I also LOVE traction cleats because you can put them on shoes you already have at home. The traction cleats keep your body upright no matter what you’re walking on. I ain’t scared of no hilly driveways or sidewalks!

2) Put ice melt or kitty litter in sandwich bags when you’re on the go! If you drive or walk to a place that has a patch of ice, take out your bag and throw the ice melt/kitty litter in front of you. It’s a convenient way to make sure you don’t fall at the drug store or doctor’s office when you’re running errands!

Besides, you’ll be a hero to others who walk on the same pathway. Look at you!

3) Carry a small flashlight or use the light on your cell phone to lighten dark places.

You probably won’t be traversing through the wilderness. Although, it’s still nice to have a flashlight!    Photo by Unsplash

You probably won’t be traversing through the wilderness. Although, it’s still nice to have a flashlight!

Photo by Unsplash

Who likes black ice? No one does. We hate driving and walking on it because it’s completely invisible to us. Increase your chances of seeing black ice while walking outside by flashing a light in front of you. You may see some reflection or wetness on the ground that will let you know you need to be careful!!!!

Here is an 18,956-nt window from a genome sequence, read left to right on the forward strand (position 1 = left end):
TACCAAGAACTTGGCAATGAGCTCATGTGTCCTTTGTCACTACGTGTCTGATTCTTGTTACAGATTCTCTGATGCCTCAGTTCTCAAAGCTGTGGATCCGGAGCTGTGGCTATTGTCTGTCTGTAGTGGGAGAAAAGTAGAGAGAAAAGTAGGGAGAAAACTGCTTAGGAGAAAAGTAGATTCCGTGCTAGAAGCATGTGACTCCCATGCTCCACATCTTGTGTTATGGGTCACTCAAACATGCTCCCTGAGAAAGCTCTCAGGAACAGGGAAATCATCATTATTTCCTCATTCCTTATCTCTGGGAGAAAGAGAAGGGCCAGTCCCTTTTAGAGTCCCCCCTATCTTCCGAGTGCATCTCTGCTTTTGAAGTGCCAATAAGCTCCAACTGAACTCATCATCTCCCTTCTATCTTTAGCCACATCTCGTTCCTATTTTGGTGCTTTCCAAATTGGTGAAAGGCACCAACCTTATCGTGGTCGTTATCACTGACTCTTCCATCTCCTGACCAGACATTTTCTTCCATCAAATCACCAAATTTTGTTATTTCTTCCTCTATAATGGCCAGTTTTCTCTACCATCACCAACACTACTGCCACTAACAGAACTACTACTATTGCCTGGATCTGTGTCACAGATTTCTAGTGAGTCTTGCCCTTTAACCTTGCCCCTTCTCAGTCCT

I like flashlights that are small enough to stow in my purse, backpack, coat pocket, or attach to my keys. How could you ever forget a flashlight that’s attached to your key ring?

If you’re more tech savvy, using the torch function on your smart phone is a really easy way to light up the darkness. How could anyone ever forget their smart phones nowadays?

4) Speaking of light, make sure your outdoor lights are on at home when it’s dark. I love automatic motion sensor lights that simultaneously conserve energy and ensure your safety. You shouldn’t work extra hard to see where you’re walking when you leave or come home!

Don’t have outdoor lights? Contact me so I can help you locate the best places to add outdoor lighting! (Remember, I’m a Missouri Medicare provider!)

5) Rethink how you get in and out of the car.

When you get out of the car, place both feet flat on the ground outside the car before standing. This helps your balance! Getting in the car? Sit down on the seat first before turning your body to put both feet inside on the floor board.

Balancing on one leg while getting in and out of the car spells trouble for falls! I can’t tell you how many people I know (including myself) fall getting in and out of the car on one leg! What is this? Cirque du Soleil? I don’t think so!